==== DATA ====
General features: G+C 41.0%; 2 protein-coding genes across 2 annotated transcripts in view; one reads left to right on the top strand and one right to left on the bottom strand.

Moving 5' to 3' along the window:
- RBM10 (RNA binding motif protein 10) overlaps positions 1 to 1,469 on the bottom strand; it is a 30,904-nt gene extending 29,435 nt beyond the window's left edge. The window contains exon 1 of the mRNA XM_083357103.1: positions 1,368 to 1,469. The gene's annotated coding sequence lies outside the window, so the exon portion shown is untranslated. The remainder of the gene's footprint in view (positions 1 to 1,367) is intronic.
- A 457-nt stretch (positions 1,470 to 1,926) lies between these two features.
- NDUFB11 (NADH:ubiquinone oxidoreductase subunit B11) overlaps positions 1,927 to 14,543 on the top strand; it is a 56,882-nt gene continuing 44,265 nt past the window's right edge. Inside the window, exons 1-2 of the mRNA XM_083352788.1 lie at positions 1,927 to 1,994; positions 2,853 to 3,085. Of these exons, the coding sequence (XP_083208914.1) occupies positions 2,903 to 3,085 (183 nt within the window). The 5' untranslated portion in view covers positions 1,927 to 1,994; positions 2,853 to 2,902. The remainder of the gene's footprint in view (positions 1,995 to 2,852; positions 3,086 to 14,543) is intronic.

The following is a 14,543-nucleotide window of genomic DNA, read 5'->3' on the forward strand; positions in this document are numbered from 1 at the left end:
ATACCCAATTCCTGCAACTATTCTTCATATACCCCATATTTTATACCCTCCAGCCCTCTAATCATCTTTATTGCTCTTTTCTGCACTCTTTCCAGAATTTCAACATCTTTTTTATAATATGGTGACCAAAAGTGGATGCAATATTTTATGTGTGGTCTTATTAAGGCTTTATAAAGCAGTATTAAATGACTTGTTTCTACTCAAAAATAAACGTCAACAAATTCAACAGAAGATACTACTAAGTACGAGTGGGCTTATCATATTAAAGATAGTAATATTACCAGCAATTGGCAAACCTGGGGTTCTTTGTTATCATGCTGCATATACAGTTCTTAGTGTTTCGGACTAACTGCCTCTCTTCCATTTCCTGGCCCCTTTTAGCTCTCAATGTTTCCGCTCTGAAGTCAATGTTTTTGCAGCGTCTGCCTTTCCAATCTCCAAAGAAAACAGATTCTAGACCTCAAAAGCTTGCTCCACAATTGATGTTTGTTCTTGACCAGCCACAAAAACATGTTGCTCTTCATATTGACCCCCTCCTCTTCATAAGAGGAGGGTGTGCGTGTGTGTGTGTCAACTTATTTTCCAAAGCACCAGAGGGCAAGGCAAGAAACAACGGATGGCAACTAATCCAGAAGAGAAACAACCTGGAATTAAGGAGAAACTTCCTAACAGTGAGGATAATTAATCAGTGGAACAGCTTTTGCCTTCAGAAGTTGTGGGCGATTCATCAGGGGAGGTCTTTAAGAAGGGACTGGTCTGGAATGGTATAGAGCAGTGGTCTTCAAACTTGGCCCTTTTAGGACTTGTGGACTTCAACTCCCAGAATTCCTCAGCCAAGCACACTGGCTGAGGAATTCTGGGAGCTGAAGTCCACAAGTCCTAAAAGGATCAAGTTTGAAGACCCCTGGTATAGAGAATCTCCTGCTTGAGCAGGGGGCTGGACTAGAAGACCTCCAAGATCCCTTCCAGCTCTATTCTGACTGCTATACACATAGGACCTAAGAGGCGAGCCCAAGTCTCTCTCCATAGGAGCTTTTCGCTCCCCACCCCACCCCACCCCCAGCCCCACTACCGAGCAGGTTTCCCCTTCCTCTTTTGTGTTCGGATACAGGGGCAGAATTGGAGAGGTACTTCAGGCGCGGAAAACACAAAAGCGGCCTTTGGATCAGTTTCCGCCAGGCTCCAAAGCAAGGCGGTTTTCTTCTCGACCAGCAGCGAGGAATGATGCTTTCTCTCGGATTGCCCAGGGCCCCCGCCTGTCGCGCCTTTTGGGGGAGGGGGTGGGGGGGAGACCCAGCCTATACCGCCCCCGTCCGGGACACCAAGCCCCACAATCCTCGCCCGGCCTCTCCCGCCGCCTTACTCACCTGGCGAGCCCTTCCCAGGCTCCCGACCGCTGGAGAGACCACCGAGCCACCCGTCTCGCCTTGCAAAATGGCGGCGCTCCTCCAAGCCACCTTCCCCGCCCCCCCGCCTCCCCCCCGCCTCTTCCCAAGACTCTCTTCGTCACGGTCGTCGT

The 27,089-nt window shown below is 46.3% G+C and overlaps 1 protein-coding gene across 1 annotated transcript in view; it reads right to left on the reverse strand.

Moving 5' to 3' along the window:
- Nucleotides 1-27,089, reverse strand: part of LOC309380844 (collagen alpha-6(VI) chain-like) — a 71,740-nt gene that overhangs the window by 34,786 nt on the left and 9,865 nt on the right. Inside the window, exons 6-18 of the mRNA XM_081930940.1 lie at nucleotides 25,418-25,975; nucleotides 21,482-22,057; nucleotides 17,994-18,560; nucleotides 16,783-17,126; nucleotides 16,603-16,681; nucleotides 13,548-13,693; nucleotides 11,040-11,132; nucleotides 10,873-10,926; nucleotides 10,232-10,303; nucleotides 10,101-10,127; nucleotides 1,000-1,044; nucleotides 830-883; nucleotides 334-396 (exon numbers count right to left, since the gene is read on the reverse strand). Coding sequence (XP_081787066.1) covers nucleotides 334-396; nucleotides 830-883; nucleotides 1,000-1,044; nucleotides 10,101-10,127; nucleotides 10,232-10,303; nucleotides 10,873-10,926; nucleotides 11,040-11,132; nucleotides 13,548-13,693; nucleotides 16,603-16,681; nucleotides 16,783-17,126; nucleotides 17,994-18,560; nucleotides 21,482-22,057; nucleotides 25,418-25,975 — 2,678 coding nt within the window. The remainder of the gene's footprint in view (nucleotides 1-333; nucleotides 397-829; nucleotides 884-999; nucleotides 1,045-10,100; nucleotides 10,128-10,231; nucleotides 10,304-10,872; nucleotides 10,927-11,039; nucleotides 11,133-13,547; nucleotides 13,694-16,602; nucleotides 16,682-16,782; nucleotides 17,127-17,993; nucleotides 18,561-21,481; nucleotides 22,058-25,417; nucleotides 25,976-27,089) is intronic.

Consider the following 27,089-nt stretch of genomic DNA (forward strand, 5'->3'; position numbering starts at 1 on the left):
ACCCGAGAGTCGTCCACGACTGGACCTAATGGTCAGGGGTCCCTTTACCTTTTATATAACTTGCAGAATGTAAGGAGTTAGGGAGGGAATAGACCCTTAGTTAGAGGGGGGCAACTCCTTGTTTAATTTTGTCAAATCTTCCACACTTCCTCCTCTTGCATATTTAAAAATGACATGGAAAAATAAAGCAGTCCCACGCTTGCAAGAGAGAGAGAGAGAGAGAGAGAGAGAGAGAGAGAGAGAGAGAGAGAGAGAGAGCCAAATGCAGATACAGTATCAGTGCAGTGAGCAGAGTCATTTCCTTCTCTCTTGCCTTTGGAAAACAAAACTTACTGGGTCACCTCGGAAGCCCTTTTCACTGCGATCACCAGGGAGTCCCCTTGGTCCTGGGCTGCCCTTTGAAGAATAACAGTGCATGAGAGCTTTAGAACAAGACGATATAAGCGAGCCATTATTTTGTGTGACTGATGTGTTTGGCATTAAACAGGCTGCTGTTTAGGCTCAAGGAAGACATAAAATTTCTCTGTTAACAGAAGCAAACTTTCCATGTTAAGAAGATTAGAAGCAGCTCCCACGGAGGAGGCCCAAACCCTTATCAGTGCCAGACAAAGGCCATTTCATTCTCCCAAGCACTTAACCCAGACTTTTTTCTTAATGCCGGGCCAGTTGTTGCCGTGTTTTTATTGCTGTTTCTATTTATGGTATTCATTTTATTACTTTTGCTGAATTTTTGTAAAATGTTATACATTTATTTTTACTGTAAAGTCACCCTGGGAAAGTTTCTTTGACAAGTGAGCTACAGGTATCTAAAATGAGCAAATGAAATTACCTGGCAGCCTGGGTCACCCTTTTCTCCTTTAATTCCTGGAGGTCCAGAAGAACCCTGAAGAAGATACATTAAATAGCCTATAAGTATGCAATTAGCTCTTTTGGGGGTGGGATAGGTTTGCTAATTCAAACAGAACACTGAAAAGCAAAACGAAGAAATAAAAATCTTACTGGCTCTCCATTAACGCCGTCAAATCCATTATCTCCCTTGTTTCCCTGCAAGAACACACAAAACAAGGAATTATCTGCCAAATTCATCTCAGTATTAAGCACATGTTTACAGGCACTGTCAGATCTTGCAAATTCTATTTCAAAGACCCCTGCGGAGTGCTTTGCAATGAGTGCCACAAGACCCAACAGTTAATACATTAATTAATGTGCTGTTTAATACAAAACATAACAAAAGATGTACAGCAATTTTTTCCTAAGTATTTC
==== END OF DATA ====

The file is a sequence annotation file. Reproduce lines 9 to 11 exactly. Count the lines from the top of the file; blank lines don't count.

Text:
Moving 5' to 3' along the window:
- Nucleotides 1-27,089, reverse strand: part of LOC309380844 (collagen alpha-6(VI) chain-like) — a 71,740-nt gene that overhangs the window by 34,786 nt on the left and 9,865 nt on the right. Inside the window, exons 6-18 of the mRNA XM_081930940.1 lie at nucleotides 25,418-25,975; nucleotides 21,482-22,057; nucleotides 17,994-18,560; nucleotides 16,783-17,126; nucleotides 16,603-16,681; nucleotides 13,548-13,693; nucleotides 11,040-11,132; nucleotides 10,873-10,926; nucleotides 10,232-10,303; nucleotides 10,101-10,127; nucleotides 1,000-1,044; nucleotides 830-883; nucleotides 334-396 (exon numbers count right to left, since the gene is read on the reverse strand). Coding sequence (XP_081787066.1) covers nucleotides 334-396; nucleotides 830-883; nucleotides 1,000-1,044; nucleotides 10,101-10,127; nucleotides 10,232-10,303; nucleotides 10,873-10,926; nucleotides 11,040-11,132; nucleotides 13,548-13,693; nucleotides 16,603-16,681; nucleotides 16,783-17,126; nucleotides 17,994-18,560; nucleotides 21,482-22,057; nucleotides 25,418-25,975 — 2,678 coding nt within the window. The remainder of the gene's footprint in view (nucleotides 1-333; nucleotides 397-829; nucleotides 884-999; nucleotides 1,045-10,100; nucleotides 10,128-10,231; nucleotides 10,304-10,872; nucleotides 10,927-11,039; nucleotides 11,133-13,547; nucleotides 13,694-16,602; nucleotides 16,682-16,782; nucleotides 17,127-17,993; nucleotides 18,561-21,481; nucleotides 22,058-25,417; nucleotides 25,976-27,089) is intronic.

Consider the following 27,089-nt stretch of genomic DNA (forward strand, 5'->3'; position numbering starts at 1 on the left):